In many cases, samples and interpolations will infringe a copyright owner's exclusive rights, unless the use is authorized or qualifies for a legal exception or limitation, such as fair dealing. Because samples and interpolations use preexisting sound recordings, not only are those recordings themselves implicated, but the underlying musical works they embody may be implicated as well. Consequently, licenses from copyright owners of both the sound recording and musical work or composition may be necessary.1 This article will provide an introductory perspective of the legal dynamics of music sampling and interpolation within the Nigerian music market.

2. Rise of Sampling and Interpolation in Nigerian Music Industry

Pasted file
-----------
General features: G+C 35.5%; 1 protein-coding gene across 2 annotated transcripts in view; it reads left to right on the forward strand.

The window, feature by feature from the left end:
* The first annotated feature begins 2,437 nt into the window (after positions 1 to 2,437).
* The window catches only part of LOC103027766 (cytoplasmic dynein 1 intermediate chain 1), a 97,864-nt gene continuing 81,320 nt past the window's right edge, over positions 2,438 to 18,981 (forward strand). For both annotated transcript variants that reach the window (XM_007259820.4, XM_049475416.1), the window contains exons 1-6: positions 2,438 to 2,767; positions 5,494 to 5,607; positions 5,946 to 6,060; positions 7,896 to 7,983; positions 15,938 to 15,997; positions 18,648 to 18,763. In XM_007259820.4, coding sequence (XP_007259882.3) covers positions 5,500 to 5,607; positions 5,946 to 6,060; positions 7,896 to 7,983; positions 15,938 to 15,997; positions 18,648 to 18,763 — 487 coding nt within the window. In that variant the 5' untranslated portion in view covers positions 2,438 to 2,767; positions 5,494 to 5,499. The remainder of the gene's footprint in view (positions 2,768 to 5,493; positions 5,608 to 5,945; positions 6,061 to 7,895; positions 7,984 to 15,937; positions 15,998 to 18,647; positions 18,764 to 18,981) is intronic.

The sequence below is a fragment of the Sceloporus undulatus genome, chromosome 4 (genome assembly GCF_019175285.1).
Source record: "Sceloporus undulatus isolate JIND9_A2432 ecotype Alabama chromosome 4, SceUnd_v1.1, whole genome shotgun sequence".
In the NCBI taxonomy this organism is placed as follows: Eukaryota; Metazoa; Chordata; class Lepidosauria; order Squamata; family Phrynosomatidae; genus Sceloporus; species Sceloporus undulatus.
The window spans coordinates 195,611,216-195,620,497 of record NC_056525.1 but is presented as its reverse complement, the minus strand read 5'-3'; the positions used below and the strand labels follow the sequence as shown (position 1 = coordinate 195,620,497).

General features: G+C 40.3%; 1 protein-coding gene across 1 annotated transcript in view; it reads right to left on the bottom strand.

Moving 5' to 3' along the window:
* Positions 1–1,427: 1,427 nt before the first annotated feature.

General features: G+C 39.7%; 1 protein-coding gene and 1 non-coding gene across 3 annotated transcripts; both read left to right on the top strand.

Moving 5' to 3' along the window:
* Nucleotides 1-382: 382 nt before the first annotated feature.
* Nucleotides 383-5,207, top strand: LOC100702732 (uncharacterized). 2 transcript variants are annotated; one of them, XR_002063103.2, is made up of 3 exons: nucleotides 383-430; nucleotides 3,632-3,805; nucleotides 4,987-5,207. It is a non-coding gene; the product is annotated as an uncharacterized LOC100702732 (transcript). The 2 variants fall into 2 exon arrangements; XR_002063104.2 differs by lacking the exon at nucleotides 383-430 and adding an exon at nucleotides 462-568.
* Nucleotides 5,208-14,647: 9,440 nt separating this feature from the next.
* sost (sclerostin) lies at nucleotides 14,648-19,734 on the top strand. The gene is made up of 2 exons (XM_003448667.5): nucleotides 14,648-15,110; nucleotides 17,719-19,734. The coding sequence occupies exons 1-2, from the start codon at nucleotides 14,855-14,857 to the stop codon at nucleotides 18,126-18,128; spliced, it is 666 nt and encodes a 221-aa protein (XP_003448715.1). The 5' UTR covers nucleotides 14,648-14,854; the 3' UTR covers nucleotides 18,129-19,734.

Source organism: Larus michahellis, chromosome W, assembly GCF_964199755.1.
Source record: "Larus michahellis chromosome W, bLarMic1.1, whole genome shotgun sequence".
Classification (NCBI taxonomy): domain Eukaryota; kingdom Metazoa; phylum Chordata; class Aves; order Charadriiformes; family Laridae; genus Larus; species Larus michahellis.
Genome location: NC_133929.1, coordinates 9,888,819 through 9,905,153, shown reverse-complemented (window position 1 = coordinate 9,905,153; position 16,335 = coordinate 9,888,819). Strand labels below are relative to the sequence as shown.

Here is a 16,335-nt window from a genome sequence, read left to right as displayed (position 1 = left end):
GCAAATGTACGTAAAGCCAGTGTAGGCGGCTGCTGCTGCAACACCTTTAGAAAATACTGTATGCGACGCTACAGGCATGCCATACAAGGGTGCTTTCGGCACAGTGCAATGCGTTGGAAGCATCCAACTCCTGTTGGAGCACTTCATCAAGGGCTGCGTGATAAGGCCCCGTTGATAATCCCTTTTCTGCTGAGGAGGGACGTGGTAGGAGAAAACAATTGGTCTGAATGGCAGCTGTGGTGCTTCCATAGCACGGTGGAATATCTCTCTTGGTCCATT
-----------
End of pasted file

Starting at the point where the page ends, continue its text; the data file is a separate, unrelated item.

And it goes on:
While a sample is a snippet of an original song that has been copied and pasted into an entirely new music piece, an interpolation is when a recording is recreated note for note and reflects the underlying composition.2 Sampling involves taking part of an existing sound recording and incorporating it into a new work. For example, a piano line or guitar riff from one recording might be used as a melody in a new recording (instead of re-recording the melody or creating a new melody), or the audio from drums or a piano might be incorporated into a new sound recording as the rhythm or melody of the new work.3 An interpolation involves taking part of an existing musical work, usually the written musical composition or written song/lyrics (as opposed to a sound recording) and incorporating it into a new work. While sometimes confused with sampling a sound recording, interpolating a musical work is different because it does not involve using any of the actual audio sounds contained in a preexisting recording. Instead, new audio is recorded.4 In simpler terms, music sampling involves directly taking and reusing a portion of a sound recording and written musical composition of a song. At the same time, interpolation recreates a song while adopting a preexisting written musical composition without directly copying it.